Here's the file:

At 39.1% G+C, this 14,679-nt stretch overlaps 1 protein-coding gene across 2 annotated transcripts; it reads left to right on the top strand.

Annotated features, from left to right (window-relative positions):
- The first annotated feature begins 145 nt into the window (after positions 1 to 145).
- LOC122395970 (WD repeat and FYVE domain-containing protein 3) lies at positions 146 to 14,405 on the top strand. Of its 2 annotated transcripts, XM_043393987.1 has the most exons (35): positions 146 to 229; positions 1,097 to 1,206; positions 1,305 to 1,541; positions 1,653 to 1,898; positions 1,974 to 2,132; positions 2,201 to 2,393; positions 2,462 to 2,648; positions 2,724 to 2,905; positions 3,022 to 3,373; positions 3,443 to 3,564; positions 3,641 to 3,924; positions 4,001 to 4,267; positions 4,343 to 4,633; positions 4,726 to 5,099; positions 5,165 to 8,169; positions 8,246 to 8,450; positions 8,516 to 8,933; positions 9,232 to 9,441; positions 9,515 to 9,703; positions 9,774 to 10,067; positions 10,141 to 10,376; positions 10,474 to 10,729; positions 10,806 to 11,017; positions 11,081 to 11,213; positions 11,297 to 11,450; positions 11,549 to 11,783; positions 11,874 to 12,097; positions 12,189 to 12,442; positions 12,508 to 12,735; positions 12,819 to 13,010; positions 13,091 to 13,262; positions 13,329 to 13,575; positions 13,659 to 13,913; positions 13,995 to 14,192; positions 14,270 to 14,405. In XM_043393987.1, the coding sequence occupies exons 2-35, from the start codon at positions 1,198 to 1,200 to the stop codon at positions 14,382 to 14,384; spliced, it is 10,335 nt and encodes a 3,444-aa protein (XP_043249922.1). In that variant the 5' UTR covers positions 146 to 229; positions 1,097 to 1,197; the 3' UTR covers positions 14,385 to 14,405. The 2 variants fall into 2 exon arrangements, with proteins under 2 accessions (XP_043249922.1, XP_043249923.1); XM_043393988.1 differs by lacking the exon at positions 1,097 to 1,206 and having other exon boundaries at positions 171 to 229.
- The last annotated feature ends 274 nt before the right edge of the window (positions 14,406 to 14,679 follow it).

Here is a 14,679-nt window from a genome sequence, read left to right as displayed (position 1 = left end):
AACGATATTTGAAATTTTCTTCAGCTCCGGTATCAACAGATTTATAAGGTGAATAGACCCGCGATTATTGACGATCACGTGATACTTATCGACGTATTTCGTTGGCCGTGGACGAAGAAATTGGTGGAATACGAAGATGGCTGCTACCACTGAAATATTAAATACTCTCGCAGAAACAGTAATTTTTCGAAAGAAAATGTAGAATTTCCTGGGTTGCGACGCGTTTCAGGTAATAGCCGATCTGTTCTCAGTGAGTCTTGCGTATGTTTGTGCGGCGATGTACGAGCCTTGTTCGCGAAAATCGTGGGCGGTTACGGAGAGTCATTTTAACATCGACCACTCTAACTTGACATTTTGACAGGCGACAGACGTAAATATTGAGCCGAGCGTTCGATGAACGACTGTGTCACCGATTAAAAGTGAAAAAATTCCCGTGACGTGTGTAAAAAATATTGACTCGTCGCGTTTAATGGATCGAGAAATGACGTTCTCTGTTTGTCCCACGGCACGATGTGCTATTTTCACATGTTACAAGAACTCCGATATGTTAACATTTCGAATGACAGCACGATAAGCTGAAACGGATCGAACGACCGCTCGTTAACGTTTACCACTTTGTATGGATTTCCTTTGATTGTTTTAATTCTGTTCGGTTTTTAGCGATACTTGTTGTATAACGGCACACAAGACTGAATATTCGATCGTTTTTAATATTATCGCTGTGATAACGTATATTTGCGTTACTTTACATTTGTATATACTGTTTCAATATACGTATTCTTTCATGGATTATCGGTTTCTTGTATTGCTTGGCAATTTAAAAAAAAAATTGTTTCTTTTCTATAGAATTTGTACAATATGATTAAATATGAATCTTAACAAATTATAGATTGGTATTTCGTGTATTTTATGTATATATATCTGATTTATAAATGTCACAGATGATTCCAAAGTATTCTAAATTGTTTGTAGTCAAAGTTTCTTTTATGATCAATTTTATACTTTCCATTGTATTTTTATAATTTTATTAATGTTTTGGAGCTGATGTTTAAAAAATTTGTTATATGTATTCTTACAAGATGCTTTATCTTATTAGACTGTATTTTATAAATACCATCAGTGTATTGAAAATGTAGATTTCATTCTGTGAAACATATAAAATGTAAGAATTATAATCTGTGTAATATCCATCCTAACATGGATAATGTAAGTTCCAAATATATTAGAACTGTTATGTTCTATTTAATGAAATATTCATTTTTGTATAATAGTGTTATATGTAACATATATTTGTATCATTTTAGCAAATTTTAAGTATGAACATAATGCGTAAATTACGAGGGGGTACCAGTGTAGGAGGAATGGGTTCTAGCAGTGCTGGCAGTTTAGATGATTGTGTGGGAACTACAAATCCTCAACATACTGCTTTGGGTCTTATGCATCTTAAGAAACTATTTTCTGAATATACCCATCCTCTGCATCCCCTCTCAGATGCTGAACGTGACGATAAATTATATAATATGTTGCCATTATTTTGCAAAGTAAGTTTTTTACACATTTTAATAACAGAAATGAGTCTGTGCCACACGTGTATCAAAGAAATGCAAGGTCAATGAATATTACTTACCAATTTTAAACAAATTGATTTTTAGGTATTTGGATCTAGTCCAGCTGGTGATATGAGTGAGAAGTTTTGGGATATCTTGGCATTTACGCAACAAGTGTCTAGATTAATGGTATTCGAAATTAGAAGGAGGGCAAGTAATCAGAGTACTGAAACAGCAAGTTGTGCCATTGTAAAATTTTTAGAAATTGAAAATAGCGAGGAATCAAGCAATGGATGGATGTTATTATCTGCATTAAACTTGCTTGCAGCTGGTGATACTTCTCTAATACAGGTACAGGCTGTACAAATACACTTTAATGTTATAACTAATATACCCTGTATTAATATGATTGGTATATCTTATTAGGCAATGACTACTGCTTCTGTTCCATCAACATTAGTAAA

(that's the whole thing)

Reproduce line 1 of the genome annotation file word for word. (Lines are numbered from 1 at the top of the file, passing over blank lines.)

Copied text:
At 39.1% G+C, this 14,679-nt stretch overlaps 1 protein-coding gene across 2 annotated transcripts; it reads left to right on the top strand.